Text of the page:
VIDEO: On Board The SpaceX Dragon Capsule Abort Test
By Space Coast Daily // May 29, 2015
ABOVE VIDEO: The Pad Abort Test was the first key flight test of the Crew Dragon spacecraft, a vehicle designed to carry astronauts to and from space. Dragon traveled from 0-100 mph in 1.2 seconds, reaching a max velocity of 345 mph. (SpaceX Video)
SpaceX executed a successful launch of its Dragon spacecraft on Wednesday morning.
At 9 a.m. ET, SpaceX successfully launched its Crew Dragon spacecraft from the Cape Canaveral Air Force Station.
The test lasted about 90 seconds. The capsule fired its eight engines for about six seconds, boosting the spacecraft about a mile above the surface before it fell back to earth on a set of three large parachutes.
ORIGINAL STORY: SpaceX Set For Crew Dragon’s First Critical Flight Test
BREVARD COUNTY • CAPE CANAVERAL, FLORIDA – Crew Dragon’s first critical flight test, known as a Pad Abort Test, is expected to take place on Wednesday from SpaceX’s Space Launch Complex 40 (SLC-40) in Cape Canaveral, Florida.
The launch window opens at 9 a.m. and closes at 2:30 p.m.
While the test is originating from the same launch pad we use for operational missions, this is not an operational flight.
This will be the first flight test of SpaceX’s revolutionary new launch abort system, and the odds of encountering delays or issues are high.
Fortunately the test doesn’t need to be perfect to be valuable—our primary objective is to capture as much data as possible as the data captured here will be key in preparing Crew Dragon for its first human missions in 2017.
1. What is a Pad Abort Test?
A Pad Abort Test is a trial run for a spacecraft’s launch abort system (sometimes called a launch escape system). This system is designed to quickly get the crew and spacecraft away from the rocket in the event of a potential failure.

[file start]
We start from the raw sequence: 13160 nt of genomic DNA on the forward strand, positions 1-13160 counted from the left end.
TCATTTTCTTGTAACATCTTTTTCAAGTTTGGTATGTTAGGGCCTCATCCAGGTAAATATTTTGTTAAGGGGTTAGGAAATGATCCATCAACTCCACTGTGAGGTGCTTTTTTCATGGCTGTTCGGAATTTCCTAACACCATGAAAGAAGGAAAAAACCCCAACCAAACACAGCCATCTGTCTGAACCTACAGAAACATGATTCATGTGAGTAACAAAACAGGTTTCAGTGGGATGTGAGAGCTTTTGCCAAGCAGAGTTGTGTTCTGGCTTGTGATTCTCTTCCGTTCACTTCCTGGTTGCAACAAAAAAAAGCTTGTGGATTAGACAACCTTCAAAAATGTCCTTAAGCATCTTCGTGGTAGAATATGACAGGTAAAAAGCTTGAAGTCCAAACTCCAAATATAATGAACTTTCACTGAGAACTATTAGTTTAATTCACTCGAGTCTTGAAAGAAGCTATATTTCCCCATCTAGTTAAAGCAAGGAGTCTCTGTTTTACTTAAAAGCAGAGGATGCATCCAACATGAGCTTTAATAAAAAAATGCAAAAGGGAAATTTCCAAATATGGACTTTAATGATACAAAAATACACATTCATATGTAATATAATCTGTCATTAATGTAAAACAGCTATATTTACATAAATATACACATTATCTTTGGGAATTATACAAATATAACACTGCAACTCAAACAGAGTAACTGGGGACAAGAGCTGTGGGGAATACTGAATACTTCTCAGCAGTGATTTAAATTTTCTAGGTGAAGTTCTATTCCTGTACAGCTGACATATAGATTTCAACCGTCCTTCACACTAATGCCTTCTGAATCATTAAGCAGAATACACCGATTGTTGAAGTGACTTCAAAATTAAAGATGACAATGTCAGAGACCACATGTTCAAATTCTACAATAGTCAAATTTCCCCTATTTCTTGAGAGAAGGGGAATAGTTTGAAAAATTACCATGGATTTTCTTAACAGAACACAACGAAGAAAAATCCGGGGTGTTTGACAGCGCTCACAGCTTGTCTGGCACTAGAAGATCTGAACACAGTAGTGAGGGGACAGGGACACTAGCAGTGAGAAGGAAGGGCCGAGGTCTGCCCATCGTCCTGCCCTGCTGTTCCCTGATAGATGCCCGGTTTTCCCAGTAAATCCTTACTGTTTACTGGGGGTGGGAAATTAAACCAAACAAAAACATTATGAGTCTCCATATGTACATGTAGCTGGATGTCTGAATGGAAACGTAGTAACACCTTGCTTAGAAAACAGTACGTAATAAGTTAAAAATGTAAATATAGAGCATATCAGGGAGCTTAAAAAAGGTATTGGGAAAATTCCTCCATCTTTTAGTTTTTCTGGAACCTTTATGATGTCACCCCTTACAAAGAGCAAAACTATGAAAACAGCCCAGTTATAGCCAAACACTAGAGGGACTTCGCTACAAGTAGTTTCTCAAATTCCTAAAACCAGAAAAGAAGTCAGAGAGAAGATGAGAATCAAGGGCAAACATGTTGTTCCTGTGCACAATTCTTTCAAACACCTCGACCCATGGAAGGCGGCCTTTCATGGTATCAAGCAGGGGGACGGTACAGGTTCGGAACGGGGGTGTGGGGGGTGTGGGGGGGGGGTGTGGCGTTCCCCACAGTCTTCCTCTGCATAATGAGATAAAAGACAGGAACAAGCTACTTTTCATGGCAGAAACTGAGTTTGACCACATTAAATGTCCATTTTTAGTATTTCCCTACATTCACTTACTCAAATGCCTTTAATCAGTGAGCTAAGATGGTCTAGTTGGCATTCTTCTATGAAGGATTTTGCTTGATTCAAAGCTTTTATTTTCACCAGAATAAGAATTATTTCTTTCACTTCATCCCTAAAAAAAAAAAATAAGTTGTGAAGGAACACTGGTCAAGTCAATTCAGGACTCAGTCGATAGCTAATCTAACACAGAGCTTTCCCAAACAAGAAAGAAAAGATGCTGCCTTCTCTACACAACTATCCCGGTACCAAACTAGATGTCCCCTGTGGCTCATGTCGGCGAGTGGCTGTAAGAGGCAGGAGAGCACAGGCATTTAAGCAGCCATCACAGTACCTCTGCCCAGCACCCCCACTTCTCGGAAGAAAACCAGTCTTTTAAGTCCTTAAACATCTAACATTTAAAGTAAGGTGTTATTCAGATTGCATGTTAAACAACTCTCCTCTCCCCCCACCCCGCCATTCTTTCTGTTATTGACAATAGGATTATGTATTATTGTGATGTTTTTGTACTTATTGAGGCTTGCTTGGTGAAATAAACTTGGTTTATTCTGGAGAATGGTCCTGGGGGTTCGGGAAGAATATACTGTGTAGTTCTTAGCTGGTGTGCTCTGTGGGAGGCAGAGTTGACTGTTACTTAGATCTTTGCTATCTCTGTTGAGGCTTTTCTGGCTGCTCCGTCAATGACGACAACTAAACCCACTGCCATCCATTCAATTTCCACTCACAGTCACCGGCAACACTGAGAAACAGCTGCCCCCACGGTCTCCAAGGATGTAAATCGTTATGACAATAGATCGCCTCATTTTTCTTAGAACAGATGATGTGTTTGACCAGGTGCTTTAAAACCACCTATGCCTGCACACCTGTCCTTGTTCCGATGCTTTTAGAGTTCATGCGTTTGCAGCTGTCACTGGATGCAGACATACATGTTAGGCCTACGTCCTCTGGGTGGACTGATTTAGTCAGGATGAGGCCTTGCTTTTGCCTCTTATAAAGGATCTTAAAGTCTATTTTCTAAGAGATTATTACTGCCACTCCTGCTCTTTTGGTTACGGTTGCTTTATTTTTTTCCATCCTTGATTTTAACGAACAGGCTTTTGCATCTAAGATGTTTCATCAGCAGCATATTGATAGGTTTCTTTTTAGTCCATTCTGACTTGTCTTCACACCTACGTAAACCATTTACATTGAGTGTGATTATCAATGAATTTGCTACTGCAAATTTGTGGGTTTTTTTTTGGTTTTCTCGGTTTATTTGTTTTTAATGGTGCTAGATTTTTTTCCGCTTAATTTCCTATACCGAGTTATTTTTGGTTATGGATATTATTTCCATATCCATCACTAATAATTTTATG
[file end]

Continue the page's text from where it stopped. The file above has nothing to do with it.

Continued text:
It is similar to an ejection seat for a fighter pilot, but instead of ejecting the pilot out of the spacecraft, the entire spacecraft is “ejected” away from the launch vehicle.
2. How is SpaceX’s Launch Abort System different than those of other spacecraft?
Previous launch abort systems have been powered by a rocket tower mounted on top of the spacecraft.
During an emergency, the tower would ignite and essentially pull the spacecraft to safety. This works well while the spacecraft is on the launch pad and for a few minutes into ascent, but once the vehicle reaches a certain altitude, the system is no longer useful and must be discarded.
SpaceX’s launch abort system, however, is integrated directly into the spacecraft.
This means Crew Dragon will have launch escape capability from the launch pad all the way to orbit.
Instead of a separate rocket tower mounted on top of the spacecraft, SpaceX’s launch abort system leverages eight SuperDraco rocket engines built into the walls of the Crew Dragon spacecraft.
The SuperDracos are capable of producing 120,000 lbs of axial thrust in under a second, which results in transporting the Crew Dragon spacecraft nearly 100 meters (328 ft) in 2 seconds, and more than half a kilometer (1/3 mi) in just over 5 seconds.
3. What will the actual Pad Abort Test look like?